Shown in FIG. 3 is a detailed circuit diagram of a preferred embodiment of the laser meter 10 including several additional features not shown in FIG. 1. The circuit shown employs surface-mount integrated circuit (IC) technology. Such IC technology allows the power meter to be enclosed in a single case of approximate dimensions of 1.2×5.5×0.46 inches.
The individual circuit elements (amplifiers, transistors, resistors, etc.) forming each of the blocks shown in FIG. 1 are enclosed by dashed lines and are labeled according to the reference numbers used in FIG. 1. It will be apparent to those skilled in the art that the combinations of the particular discrete circuit elements shown (i.e. resistors, transistors, etc.) for each of the blocks operate according to the discussion above with respect to FIG. 1. As such, many of the discrete circuit elements will not be discussed in detail. It should be understood that the embodiment shown in FIG. 3 is exemplary only and is not intended to limit the invention to the circuit shown therein.
The power meter 10 is powered by a power source 32, which preferably is a nine volt Lithium battery designed to last several years. Coupled to the power source 32 is a conventional voltage regulator 34 adapted to provide a five volt signal to portions of the power meter 10 as shown in FIG. 3.
Because the power meter 10 measures instantaneous rate information rather than average temperature change over a prolonged exposure period, it is less likely for the thermal mass 12 to get as hot as the prior art modified meat thermometer-type meters. However, the power meter 10 includes a maximum temperature sensing circuit 36 coupled to the temperature sensor 14 and the beeper 22. If the thermal mass 12 reaches a predetermined maximum temperature, the maximum temperature sensing circuit transmits a warning signal to the beeper. In response to the warning signal, the beeper emits an audible signal that warns the operator to discontinue use until the thermal mass has cooled off.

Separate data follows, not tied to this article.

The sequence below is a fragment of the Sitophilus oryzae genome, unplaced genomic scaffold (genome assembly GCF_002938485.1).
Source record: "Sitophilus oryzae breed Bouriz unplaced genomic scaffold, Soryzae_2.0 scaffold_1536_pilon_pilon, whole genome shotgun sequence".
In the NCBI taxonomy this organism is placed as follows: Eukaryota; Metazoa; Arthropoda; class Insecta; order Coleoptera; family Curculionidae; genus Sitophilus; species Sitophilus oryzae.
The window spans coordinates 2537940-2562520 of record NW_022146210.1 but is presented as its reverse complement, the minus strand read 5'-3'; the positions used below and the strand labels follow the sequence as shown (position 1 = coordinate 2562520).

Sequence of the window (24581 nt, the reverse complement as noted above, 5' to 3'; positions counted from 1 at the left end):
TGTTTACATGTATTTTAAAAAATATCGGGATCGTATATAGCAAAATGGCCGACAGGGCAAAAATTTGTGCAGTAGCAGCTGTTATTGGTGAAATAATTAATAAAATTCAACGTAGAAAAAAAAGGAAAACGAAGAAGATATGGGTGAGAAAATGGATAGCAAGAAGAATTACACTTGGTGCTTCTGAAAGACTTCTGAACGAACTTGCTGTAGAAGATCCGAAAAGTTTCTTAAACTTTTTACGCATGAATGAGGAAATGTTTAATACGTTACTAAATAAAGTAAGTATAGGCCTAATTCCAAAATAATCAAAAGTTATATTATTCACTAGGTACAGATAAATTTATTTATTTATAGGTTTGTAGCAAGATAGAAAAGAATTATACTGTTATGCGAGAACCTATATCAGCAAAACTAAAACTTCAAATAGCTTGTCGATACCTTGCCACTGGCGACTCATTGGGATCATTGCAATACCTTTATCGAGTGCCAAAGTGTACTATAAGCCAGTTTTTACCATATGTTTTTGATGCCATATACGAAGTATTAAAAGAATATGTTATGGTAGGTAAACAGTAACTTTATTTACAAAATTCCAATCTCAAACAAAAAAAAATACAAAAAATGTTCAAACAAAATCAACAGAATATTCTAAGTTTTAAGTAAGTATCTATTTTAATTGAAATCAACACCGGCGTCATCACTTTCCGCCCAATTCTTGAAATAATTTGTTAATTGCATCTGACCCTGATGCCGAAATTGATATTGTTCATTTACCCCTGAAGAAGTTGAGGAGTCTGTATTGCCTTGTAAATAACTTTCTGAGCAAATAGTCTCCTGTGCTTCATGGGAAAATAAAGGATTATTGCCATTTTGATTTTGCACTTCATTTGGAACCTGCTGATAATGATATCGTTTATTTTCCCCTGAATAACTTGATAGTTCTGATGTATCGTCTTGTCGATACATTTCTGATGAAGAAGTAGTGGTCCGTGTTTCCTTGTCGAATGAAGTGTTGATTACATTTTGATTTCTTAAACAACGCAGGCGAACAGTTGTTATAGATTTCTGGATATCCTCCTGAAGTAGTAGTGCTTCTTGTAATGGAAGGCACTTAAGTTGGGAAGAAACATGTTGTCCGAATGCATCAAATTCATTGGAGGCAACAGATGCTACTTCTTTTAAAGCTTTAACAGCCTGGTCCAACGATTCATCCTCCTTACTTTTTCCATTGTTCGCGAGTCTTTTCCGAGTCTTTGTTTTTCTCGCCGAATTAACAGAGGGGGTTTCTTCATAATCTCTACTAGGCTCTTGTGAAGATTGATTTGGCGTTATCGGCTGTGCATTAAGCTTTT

As an additional safeguard, the power meter 10 includes a shutoff timer 38 coupled to the reset button 28. The reset button actuates the shutoff timer by connecting it to the positive terminal of the power source 32. After a predetermined period, such as the 22 seconds of the shutoff timer shown in FIG. 3, the shutoff timer transmits a shutoff signal to a shutoff switch 40. The shutoff switch connects the power source 32 through a resistor to ground and disconnects the power source from the voltage regulator 34. As a result, both the nine volt and five volt supplies are disconnected from the remainder of the power meter. The shutoff timer 38 also transmits the shutoff signal to a shutoff beeper driver 42, which causes the beeper 22 to emit an acoustic signal indicating that the power is going down. When the operator actuates the reset button 28 again, it causes the shutoff switch 40 to re-connect the power source 32 to the voltage regulator 34, thereby powering the power meter 10.